Our story begins with a country girl from a large family. They’re not so poor that they’re begging for alms, but there is no money to pay tuition for...moreOur story begins with a country girl from a large family. They’re not so poor that they’re begging for alms, but there is no money to pay tuition for her four brothers to continue at Eton. They have rich relations who are going to “help” by seeing to it that the eldest daughter, Annabel, marries a wealthy man. They already have one picked out for her…
Enter the vile villain, an elderly earl desperate to find a broodmare who can produce an heir for him. He already has one heir, his nephew Sebastian (the happy-go-lucky cousin of our hero in What Happens In London), whom he hates. He’s determined to replace the nephew with a son.
Now, so far it sounds like a typical regency plot line, right? Yes, Sebastian and Annabel meet. Well, sort of. They share a kiss without ever knowing one another’s names or their mutual acquaintance with a certain elderly peer. And they would have had a lovely time at the opera if it weren’t for all of London society watching.
Oh, but I forgot to mention that Annabel makes lists. It just helps to break everything down into easily defined parts. It’s really the only way she can keep herself sane as she endures the lecherous attentions of the earl.
And I really should mention that Sebastian has an alter ego. Well, perhaps not really an alter ego. He has a female pseudonym because he’d never receive another invitation should it be discovered that he, a charming rogue received in the best of homes, writes lurid gothic romances.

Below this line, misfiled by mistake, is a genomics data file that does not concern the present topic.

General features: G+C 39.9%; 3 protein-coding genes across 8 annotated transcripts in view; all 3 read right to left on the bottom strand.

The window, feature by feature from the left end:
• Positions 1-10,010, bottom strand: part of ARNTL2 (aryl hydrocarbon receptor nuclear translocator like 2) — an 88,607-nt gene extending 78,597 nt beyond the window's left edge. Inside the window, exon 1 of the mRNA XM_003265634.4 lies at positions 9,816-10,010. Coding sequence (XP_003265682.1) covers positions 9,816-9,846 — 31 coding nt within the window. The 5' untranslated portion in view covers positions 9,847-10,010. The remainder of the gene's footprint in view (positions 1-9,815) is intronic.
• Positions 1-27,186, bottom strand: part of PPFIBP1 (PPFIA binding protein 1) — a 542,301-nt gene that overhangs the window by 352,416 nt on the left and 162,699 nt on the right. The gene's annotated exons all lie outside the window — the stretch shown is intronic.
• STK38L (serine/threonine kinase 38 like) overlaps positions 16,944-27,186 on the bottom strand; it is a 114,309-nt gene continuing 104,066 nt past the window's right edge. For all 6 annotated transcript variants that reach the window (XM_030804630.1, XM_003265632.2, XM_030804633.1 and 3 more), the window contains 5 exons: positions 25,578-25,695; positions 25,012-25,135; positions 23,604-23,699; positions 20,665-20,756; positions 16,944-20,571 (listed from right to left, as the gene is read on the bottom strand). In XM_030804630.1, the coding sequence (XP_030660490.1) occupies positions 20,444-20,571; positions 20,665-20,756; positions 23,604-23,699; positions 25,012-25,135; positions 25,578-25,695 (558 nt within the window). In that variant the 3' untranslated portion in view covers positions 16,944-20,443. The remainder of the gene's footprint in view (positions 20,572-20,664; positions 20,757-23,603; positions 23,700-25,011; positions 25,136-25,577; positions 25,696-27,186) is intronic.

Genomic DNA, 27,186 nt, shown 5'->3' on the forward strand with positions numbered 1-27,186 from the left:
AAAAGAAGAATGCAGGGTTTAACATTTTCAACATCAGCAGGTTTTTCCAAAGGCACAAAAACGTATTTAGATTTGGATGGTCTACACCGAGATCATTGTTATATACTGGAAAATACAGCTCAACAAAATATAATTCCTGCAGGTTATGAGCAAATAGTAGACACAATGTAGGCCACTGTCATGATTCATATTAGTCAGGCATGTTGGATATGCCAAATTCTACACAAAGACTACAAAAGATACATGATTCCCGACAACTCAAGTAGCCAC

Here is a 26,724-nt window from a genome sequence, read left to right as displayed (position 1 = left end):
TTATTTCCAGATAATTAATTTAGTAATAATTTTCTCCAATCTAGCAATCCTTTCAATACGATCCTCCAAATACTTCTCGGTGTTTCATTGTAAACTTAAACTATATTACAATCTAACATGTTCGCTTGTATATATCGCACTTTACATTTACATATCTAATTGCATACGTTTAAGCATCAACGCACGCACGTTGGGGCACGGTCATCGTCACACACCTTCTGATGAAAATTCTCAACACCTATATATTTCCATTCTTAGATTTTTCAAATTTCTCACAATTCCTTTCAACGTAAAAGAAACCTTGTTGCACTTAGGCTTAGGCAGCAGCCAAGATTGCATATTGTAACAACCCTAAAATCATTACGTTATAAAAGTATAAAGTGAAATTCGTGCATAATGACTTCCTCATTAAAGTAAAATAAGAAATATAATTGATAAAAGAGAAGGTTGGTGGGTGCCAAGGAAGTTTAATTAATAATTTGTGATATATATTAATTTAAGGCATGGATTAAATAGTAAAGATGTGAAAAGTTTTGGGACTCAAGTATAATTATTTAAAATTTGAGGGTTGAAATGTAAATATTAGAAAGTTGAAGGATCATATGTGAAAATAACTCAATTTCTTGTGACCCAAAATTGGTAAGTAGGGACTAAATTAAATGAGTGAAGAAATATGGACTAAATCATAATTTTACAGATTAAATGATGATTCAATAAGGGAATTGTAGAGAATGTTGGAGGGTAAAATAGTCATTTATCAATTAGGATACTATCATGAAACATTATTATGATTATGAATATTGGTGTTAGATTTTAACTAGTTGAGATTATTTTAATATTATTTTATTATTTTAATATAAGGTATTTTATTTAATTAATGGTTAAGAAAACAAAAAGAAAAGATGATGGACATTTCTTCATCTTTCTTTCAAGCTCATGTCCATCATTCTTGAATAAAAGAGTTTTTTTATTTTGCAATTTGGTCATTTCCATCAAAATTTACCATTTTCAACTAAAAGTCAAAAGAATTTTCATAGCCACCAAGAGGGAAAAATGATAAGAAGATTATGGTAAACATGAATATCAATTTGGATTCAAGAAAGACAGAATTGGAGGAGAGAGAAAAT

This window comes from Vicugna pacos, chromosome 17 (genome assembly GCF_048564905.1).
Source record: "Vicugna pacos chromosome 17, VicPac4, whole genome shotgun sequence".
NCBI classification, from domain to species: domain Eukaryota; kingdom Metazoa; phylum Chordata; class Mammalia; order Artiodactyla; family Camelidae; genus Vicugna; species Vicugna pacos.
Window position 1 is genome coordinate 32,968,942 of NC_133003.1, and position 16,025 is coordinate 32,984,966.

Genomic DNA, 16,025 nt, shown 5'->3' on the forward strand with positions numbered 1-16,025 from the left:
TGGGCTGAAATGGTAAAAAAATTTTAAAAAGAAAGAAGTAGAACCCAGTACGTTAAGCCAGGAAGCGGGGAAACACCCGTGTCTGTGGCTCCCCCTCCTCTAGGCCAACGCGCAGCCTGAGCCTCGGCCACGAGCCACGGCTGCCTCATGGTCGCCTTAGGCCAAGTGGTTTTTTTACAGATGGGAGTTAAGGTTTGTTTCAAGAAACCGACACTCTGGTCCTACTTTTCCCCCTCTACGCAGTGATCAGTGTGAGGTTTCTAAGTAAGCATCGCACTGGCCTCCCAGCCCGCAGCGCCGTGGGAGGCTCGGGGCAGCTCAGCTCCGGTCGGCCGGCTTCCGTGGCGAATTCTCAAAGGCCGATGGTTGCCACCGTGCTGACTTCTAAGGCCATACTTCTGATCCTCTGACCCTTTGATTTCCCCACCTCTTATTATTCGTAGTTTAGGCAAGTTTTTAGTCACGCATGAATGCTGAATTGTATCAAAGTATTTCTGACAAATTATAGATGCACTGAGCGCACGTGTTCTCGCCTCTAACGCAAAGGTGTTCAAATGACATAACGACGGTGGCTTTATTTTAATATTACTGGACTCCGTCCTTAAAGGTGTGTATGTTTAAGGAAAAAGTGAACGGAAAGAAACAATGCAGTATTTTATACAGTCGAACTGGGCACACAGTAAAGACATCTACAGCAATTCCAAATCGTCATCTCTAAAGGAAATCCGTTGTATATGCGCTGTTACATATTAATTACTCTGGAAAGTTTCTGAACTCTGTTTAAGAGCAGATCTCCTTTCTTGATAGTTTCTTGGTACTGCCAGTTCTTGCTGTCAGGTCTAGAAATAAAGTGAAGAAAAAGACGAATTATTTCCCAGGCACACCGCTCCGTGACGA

I first read Ten Things in early June, but wanted to do a quick re-read before writing this review. I found myself reading every word all over again. It’s well-paced and Quinn does an excellent job of setting a scene but does not spend a lot of time describing locations and attire. She knows we’d rather read about what is happening and listening in on conversations (eavesdroppers that we are).
In addition to the handsome hero, the damsel in distress, and the vile villain, Quinn also gives us some colorful secondary characters: Annabel’s grandmother, Lady Vickers, who has found her own ways of making life among London society tolerable; her cousin, Lady Louisa, who embodies London’s unmarried daughters of the peerage; Sebastian’s cousin, Edward, a young buck whose thoughts of the curvy Annabel are anything but respectful; and Harry and Olivia, our hero and heroine from What Happens In London. Now add some very unusual and unexpected plot twists. Julia Quinn is not your typical regency author. So don’t assume situations will be resolved as they would by any other writer. You’re going to be surprised and delighted.
The only thing I found lacking in Ten Things I Love About You? I want copies of the lurid novels penned by Sarah Gorely! If you like contemporaries by Jennifer Crusie, replete with irreverent and unexpected moments of humor, you’ll enjoy Ten Things I Love About You. If you read What Happens In London beforehand, you’ll find Ten Things doubly delicious. This is one of those books that is difficult to read in the office breakroom. You’ll be giggling and then everyone will want to know why…(less)